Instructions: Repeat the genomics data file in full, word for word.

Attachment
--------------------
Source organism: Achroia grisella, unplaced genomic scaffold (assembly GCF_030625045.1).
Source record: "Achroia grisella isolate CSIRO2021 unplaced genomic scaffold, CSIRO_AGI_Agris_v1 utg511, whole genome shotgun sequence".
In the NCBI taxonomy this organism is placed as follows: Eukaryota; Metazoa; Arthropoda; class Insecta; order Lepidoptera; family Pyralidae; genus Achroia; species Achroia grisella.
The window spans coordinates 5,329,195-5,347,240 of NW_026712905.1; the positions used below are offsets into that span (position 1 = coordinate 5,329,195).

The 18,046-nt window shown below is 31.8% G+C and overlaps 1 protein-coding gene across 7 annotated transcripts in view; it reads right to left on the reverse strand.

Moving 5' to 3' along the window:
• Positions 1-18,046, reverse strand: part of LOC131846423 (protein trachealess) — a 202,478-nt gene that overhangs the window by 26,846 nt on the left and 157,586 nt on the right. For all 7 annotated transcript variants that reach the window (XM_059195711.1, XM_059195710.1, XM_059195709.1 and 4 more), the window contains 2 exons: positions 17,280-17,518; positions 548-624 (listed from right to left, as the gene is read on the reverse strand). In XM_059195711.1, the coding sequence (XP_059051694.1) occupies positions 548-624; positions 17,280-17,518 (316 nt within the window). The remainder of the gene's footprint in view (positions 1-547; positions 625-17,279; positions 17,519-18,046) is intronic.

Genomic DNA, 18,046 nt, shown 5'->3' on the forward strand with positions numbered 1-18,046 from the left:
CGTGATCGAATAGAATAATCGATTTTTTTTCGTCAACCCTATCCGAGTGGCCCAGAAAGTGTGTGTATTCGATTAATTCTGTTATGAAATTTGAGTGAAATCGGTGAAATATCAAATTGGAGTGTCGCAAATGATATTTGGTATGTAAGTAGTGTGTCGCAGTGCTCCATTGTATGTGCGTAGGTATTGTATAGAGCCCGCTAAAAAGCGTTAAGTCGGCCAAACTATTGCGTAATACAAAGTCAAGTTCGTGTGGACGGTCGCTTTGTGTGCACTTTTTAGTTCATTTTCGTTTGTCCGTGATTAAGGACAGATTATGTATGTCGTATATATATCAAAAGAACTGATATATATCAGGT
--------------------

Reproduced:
Source organism: Achroia grisella, unplaced genomic scaffold (assembly GCF_030625045.1).
Source record: "Achroia grisella isolate CSIRO2021 unplaced genomic scaffold, CSIRO_AGI_Agris_v1 utg511, whole genome shotgun sequence".
In the NCBI taxonomy this organism is placed as follows: Eukaryota; Metazoa; Arthropoda; class Insecta; order Lepidoptera; family Pyralidae; genus Achroia; species Achroia grisella.
The window spans coordinates 5,329,195-5,347,240 of NW_026712905.1; the positions used below are offsets into that span (position 1 = coordinate 5,329,195).

The 18,046-nt window shown below is 31.8% G+C and overlaps 1 protein-coding gene across 7 annotated transcripts in view; it reads right to left on the reverse strand.

Moving 5' to 3' along the window:
• Positions 1-18,046, reverse strand: part of LOC131846423 (protein trachealess) — a 202,478-nt gene that overhangs the window by 26,846 nt on the left and 157,586 nt on the right. For all 7 annotated transcript variants that reach the window (XM_059195711.1, XM_059195710.1, XM_059195709.1 and 4 more), the window contains 2 exons: positions 17,280-17,518; positions 548-624 (listed from right to left, as the gene is read on the reverse strand). In XM_059195711.1, the coding sequence (XP_059051694.1) occupies positions 548-624; positions 17,280-17,518 (316 nt within the window). The remainder of the gene's footprint in view (positions 1-547; positions 625-17,279; positions 17,519-18,046) is intronic.

Genomic DNA, 18,046 nt, shown 5'->3' on the forward strand with positions numbered 1-18,046 from the left:
CGTGATCGAATAGAATAATCGATTTTTTTTCGTCAACCCTATCCGAGTGGCCCAGAAAGTGTGTGTATTCGATTAATTCTGTTATGAAATTTGAGTGAAATCGGTGAAATATCAAATTGGAGTGTCGCAAATGATATTTGGTATGTAAGTAGTGTGTCGCAGTGCTCCATTGTATGTGCGTAGGTATTGTATAGAGCCCGCTAAAAAGCGTTAAGTCGGCCAAACTATTGCGTAATACAAAGTCAAGTTCGTGTGGACGGTCGCTTTGTGTGCACTTTTTAGTTCATTTTCGTTTGTCCGTGATTAAGGACAGATTATGTATGTCGTATATATATCAAAAGAACTGATATATATCAGGT